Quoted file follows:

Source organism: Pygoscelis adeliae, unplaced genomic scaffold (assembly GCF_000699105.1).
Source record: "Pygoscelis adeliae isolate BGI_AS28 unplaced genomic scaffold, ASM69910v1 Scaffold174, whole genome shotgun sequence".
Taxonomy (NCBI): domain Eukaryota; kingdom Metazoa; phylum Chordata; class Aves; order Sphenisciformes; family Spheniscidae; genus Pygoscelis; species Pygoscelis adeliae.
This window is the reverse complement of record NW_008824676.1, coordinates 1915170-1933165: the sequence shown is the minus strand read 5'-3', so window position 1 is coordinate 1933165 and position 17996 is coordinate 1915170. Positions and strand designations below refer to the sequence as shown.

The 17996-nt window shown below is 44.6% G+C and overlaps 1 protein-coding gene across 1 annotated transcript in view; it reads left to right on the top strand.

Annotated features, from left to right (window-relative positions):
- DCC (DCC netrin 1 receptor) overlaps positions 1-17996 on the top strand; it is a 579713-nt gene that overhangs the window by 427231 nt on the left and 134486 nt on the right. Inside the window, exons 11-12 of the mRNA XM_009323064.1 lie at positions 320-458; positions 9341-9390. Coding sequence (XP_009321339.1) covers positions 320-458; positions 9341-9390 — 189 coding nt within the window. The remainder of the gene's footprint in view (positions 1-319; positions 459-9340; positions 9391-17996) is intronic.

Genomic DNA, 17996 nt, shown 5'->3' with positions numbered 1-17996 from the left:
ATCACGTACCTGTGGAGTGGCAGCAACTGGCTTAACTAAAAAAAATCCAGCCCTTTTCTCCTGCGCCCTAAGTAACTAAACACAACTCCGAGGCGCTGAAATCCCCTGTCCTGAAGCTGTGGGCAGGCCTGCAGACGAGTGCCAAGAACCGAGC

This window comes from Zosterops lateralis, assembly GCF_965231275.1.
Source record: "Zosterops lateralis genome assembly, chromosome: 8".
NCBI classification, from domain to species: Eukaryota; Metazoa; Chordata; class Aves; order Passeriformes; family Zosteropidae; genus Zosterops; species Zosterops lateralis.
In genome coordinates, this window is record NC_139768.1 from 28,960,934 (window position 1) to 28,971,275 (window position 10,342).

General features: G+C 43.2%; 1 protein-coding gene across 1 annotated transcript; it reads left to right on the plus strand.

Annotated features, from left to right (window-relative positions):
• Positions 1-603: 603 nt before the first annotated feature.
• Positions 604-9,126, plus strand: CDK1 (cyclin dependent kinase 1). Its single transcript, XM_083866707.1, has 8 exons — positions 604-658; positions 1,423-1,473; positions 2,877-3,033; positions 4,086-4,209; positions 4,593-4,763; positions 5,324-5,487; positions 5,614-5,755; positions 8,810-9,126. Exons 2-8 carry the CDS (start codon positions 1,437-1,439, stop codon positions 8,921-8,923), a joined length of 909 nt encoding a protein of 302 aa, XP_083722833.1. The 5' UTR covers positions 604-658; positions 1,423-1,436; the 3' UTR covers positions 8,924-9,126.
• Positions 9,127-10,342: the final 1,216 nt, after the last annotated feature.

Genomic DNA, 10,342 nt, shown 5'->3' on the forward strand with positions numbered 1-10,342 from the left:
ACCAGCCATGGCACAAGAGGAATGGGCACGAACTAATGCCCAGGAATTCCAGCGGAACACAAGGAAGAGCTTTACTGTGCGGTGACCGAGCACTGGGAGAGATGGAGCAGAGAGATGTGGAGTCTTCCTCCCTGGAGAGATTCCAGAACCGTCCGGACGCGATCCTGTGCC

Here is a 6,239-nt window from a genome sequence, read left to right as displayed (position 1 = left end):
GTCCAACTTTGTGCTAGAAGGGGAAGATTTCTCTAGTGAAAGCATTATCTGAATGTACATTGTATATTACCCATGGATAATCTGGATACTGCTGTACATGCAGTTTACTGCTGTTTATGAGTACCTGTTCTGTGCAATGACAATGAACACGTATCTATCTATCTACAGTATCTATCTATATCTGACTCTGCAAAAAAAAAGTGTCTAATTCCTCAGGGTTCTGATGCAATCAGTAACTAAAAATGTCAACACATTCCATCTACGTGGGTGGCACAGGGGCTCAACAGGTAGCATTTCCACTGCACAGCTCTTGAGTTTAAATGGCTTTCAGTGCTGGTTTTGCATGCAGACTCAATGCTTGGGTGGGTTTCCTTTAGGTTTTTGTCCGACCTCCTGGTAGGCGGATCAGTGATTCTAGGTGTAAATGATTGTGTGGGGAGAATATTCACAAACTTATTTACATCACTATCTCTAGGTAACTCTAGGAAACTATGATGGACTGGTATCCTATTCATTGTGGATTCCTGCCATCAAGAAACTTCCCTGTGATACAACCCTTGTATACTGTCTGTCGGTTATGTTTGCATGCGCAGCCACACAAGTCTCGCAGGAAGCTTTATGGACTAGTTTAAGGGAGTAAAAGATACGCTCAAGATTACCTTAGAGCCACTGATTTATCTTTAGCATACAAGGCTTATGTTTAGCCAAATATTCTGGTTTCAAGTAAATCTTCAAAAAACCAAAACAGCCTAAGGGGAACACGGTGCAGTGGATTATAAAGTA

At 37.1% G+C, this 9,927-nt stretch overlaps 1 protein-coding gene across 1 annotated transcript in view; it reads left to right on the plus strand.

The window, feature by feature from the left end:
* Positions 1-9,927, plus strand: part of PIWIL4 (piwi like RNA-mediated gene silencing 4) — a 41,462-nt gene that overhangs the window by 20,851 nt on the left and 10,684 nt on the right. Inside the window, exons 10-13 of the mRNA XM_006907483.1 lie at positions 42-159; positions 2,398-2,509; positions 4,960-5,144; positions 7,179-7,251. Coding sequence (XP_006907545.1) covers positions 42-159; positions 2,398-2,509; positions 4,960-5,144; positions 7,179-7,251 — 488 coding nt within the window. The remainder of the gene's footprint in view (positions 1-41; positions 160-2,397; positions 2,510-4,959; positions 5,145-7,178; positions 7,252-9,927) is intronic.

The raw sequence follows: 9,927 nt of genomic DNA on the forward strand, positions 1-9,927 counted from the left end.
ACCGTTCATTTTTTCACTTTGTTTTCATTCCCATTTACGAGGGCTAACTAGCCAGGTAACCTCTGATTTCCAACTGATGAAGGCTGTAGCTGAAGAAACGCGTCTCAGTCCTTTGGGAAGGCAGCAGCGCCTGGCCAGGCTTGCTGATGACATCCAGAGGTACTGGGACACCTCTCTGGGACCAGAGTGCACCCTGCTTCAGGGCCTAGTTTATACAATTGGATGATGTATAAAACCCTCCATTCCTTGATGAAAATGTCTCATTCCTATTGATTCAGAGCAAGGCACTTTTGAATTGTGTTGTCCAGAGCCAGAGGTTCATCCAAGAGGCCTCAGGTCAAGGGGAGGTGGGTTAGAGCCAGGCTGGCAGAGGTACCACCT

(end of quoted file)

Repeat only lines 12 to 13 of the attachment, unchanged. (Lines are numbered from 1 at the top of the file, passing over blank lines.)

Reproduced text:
NCBI classification, from domain to species: Eukaryota; Metazoa; Chordata; class Aves; order Passeriformes; family Zosteropidae; genus Zosterops; species Zosterops lateralis.
In genome coordinates, this window is record NC_139768.1 from 28,960,934 (window position 1) to 28,971,275 (window position 10,342).